Tips To Help Reduce Teeth Grinding & Clenching

Hannah Coad – Myotherapist

Ever woken up with a splitting headache and an unusually tight jaw? Or caught yourself clenching your jaw while concentrating on an important task at work? Chances are, you may have experienced teeth clenching or grinding (known as bruxism) at some point in your life. For most people it is triggered by increased stress, tension or anxiety. Many don’t realise they grind or clench their teeth as it most often occurs during sleep – so you may not become aware of it until a partner hears this grinding throughout the night and tells you, or your dentist notices signs of wear and tear on the teeth. If it becomes a regular habit, clenching or grinding your jaw can lead to an array of problems such as damage to your teeth, headaches, neck pain, and jaw pain or dysfunction, so it’s best to tackle the issue as soon as possible. 

Check out our tips below for managing teeth clenching and grinding:

  1. Stress management: relieving stress is one of the key factors in reducing grinding and clenching. Relaxation techniques such as breathing exercises, meditation and mindfulness are a great place to start, and there’s plenty of apps (such as Smiling Mind, Insight Timer, Calm) to guide you along the way. You may also want to chat to your GP about putting together a mental health care plan if you’re feeling overwhelmed with stress or anxiety.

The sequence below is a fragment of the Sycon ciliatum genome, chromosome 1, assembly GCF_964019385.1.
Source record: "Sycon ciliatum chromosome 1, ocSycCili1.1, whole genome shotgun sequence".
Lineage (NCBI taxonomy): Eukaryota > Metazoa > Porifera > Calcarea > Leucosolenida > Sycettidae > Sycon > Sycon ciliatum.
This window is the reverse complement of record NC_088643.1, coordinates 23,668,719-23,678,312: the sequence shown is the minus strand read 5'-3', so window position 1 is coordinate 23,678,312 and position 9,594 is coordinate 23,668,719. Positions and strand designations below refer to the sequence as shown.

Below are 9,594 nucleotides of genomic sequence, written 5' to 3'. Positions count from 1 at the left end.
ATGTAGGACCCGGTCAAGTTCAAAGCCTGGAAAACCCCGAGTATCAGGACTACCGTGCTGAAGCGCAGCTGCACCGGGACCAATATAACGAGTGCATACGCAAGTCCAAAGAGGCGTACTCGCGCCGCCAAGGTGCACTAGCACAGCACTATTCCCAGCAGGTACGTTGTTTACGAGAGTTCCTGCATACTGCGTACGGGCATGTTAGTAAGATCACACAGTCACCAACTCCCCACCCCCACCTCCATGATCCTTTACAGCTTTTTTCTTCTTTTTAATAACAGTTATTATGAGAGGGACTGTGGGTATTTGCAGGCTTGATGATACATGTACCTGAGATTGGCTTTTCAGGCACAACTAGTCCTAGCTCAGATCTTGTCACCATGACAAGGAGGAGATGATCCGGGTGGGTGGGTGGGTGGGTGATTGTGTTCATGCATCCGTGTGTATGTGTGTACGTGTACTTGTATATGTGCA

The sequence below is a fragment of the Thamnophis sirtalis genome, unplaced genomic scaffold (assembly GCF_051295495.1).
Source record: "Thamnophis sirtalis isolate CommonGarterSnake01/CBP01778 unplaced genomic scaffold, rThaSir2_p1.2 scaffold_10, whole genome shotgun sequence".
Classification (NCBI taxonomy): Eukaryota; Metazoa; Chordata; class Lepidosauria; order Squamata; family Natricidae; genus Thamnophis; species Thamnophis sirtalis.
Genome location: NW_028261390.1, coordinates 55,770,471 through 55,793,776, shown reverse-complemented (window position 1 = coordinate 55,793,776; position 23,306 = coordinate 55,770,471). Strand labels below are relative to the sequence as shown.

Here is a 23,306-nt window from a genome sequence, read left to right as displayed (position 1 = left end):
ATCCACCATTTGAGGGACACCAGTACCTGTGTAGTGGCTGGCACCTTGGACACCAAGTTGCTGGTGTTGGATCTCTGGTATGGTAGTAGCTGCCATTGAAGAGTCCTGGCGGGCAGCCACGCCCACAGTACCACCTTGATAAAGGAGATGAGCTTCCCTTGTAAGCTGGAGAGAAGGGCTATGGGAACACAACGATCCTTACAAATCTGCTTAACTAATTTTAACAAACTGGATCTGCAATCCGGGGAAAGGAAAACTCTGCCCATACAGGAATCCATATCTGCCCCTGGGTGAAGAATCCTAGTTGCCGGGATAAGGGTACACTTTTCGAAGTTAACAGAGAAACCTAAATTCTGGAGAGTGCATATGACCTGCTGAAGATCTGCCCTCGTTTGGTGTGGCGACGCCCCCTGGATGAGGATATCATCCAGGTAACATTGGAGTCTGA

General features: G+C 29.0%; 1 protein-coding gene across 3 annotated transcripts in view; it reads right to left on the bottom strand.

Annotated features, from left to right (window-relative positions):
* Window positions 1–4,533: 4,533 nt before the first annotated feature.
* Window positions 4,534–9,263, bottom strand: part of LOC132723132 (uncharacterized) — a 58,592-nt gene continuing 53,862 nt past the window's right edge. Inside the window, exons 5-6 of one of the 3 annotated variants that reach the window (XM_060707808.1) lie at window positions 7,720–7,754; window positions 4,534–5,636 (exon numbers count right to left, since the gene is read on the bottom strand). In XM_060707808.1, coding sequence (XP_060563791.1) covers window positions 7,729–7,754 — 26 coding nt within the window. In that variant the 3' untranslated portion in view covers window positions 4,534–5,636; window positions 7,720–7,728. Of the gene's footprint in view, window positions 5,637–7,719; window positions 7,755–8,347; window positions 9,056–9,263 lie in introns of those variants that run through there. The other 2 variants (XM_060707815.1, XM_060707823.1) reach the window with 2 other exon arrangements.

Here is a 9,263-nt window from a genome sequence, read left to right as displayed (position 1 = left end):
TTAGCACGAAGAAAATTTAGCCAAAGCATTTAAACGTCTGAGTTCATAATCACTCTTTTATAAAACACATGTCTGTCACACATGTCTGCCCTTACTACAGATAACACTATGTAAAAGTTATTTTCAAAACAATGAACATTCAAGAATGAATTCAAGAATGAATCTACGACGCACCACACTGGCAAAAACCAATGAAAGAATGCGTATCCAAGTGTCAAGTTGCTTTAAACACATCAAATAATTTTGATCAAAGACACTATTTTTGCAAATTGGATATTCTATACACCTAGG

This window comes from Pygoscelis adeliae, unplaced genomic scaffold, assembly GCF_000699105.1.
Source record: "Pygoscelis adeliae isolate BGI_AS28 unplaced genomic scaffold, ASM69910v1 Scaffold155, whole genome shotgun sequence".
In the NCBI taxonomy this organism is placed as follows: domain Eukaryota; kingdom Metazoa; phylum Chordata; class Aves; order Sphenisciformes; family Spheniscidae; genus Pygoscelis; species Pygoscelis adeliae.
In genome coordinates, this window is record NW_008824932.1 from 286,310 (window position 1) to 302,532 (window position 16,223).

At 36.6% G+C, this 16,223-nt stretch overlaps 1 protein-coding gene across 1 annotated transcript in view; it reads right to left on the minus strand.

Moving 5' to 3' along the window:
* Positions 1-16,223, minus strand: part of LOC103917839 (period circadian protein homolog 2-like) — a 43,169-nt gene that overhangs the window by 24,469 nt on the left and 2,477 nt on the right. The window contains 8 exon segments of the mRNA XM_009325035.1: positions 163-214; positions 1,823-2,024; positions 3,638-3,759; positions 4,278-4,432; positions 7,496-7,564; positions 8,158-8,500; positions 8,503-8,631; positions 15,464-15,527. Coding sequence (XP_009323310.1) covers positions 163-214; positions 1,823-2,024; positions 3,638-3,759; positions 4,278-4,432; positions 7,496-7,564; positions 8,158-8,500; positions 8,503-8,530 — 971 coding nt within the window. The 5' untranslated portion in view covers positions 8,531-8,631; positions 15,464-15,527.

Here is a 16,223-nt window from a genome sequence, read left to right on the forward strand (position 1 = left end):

2. Develop a good sleep routine: allow yourself some time in the evenings to relax and wind down from the day. Reduce caffeine and alcohol intake, switch off from screen time (no scrolling social media in bed!), have a warm bath or shower, drink a herbal cuppa, listen to a sleep meditation, or practice some breathing techniques – find what works best for you to increase your chances of having a calming night’s rest.
  3. Avoid chewing gum & chewy foods: chewing gum can perpetuate the rhythmic, gnashing motion of grinding your teeth. Give gum (and other chewy foods) a miss to give your jaw a break and ease any soreness.
  4. Chat to your dentist: it’s important to check in with your dentist to determine if there is any damage to your teeth, which can worsen over time. Your dentist may fit you with a custom night guard or splint to protect your teeth while you sleep. Though this won’t stop you from grinding or clenching completely, it can prevent further damage from occurring.
  5. Jaw self massage: when the muscles around your jaw are working overtime they can become sore and tense. Try this quick self-massage to help relax the jaw muscles:
  6. Physical treatment: Myotherapy and Osteopathy are both effective methods for treating bruxism. If you think you may be suffering from symptoms related to grinding and clenching your teeth, get in touch to make a booking and see how we can help.
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